Kindergartners at Mary Woodward took the month of December to learn about the many traditions involving lights from around the world. “It actually started in early November with a lesson about Diwali, the Indian Festival of Light,” explained Mrs. Orchard, a kindergarten teacher at Mary Woodward. “I’ve always taught about the different light traditions, from around the world, in December. This year, I have a student whose parents are from India and celebrate Diwali. His mother came in and shared his family tradition with us.”
In December, there are many traditions and celebrations involving lights. “I think that there are so many in this month because a lot of the world has long, dark winter days. Lights are joyous and help to chase away the dark. The different traditions we learned about are really beautiful,” said Mrs. Orchard. Kindergartners learned about the luminaria tradition from Mexico (and now New Mexico, Arizona, and even parts of Texas) as well as the tradition of Las Posadas. A grandmother from California taught about these and even brought a piñata as part of her talk. Children gathered in a circle, with the classroom lights off, and passed around a real luminaria (with a battery operated candle).
Lily Herman, a student from Fowler Middle School came in to teach about Hanukkah and the lights of the menorah. Other celebrations of light that were taught included the lights on Christmas trees (originating from Germany), yule logs (for Winter Solstice), Rudolph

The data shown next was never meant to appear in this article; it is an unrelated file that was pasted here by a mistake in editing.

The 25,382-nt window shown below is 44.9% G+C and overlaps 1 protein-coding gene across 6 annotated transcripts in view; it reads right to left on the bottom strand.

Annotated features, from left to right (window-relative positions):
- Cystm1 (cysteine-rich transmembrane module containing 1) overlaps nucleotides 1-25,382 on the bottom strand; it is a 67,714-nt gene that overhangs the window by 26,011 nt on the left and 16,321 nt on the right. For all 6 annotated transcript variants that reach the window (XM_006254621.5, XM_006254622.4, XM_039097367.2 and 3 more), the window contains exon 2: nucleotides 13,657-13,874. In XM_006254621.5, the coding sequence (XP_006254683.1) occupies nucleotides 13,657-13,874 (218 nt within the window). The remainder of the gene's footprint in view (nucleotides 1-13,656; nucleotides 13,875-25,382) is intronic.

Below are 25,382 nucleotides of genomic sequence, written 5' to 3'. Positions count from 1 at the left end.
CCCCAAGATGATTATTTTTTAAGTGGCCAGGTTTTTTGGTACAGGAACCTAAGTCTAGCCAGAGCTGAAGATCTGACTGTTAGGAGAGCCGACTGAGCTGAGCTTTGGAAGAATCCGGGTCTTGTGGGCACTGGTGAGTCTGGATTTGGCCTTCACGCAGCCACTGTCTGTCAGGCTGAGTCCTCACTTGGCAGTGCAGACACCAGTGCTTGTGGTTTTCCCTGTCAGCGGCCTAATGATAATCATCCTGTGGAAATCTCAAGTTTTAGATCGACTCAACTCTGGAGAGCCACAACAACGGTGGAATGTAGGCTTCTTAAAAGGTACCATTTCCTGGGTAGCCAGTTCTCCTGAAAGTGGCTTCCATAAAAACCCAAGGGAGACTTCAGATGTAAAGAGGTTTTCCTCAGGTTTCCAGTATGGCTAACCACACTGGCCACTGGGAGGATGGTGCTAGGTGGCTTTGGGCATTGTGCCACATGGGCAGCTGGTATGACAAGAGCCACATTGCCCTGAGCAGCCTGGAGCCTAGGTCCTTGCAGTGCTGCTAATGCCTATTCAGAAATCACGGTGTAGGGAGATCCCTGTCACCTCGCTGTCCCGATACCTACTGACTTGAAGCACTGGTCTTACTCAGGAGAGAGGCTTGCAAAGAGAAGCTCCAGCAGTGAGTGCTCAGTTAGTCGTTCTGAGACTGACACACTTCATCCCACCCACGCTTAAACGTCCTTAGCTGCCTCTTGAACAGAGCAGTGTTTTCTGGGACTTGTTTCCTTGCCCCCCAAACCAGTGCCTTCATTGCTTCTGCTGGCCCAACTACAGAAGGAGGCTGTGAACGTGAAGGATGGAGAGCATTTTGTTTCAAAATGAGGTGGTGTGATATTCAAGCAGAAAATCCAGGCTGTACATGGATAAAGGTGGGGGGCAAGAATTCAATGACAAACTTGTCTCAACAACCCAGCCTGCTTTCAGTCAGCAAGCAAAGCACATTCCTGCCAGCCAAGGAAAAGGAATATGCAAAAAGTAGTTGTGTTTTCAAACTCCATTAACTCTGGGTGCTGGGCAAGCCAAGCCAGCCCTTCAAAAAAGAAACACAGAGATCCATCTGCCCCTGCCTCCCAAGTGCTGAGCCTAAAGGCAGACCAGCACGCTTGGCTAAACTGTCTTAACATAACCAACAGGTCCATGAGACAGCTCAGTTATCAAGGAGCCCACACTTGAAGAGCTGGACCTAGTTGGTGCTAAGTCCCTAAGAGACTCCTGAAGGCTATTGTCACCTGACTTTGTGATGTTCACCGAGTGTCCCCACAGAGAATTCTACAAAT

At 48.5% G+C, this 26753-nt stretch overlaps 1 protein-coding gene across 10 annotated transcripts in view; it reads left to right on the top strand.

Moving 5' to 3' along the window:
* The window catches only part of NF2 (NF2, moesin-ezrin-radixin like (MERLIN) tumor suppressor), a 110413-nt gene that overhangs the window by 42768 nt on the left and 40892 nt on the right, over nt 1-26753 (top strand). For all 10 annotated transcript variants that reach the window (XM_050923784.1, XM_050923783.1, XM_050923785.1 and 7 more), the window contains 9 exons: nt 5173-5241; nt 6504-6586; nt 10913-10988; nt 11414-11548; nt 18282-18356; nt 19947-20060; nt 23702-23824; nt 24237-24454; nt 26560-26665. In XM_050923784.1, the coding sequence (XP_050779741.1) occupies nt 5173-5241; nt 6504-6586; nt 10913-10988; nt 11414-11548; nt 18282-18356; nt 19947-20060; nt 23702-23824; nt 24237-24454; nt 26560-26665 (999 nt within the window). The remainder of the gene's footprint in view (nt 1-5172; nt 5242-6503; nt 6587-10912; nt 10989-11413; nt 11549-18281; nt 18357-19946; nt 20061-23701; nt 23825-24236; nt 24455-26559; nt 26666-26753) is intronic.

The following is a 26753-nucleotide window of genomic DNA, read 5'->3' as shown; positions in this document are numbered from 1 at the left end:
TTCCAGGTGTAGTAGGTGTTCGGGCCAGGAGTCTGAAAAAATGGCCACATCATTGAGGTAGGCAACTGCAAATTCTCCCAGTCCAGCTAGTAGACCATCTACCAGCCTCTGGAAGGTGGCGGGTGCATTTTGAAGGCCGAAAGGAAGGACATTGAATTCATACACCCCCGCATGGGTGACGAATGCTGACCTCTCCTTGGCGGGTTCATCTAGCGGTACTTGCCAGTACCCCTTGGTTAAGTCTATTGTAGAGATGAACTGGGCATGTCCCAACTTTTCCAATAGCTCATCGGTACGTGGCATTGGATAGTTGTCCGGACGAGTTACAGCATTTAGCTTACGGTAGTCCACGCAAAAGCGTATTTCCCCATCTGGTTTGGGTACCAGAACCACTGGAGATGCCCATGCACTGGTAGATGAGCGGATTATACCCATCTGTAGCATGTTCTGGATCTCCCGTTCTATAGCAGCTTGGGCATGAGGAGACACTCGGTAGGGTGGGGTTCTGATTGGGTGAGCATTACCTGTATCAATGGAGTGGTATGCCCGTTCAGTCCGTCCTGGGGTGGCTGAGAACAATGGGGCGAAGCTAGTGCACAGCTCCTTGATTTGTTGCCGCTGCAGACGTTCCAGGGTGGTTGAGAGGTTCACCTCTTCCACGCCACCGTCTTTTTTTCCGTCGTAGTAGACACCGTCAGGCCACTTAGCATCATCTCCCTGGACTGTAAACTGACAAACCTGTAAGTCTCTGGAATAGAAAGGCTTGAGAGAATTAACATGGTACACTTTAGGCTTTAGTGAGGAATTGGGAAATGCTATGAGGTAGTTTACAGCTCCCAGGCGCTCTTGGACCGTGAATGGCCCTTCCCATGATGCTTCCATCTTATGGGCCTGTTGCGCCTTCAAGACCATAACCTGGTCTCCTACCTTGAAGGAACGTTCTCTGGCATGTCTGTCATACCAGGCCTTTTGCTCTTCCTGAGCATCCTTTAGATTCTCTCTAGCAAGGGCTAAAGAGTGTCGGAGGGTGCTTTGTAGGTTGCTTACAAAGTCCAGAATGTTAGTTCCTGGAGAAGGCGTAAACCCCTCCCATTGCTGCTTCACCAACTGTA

(his lit-up nose, an American tradition), a kinara for Kwanzaa (an African American tradition), and a crown of candles, in a wreath, for St. Lucia Day (from Sweden).
“We learned that this particular celebration is also celebrated in the Scandinavian countries. We have a family from Denmark, whose little girl is in our classroom. Her grandfather flew from Denmark and brought a special crown for Vigga to wear. Nicole, her mother, taught us about the St. Lucia tradition. She really went all-out! Each child was given a white garment and a red sash to wear. The boys wore “star boy” hats, and the girls wore paper wreaths on their heads. All of the kids held a battery operated candle. Part of the St. Lucia tradition is to have a procession, so we learned the English version of the St. Lucia Song and sang it while parading through our school!” As the procession, lead by Vigga as St. Lucia, entered each room, Mrs. Orchard turned off the classroom lights so that only the candle lights shined. “It was truly beautiful, and even a bit magical! Everybody was in awe, and were very quiet, as the procession passed in and out of the classrooms. The kindergartners did a fantastic job! They had to sing for such a long time as we continued through the school, and they did it!” When the kindergartners finally made it back to their classroom, some of them collapsed (happily) on the floor.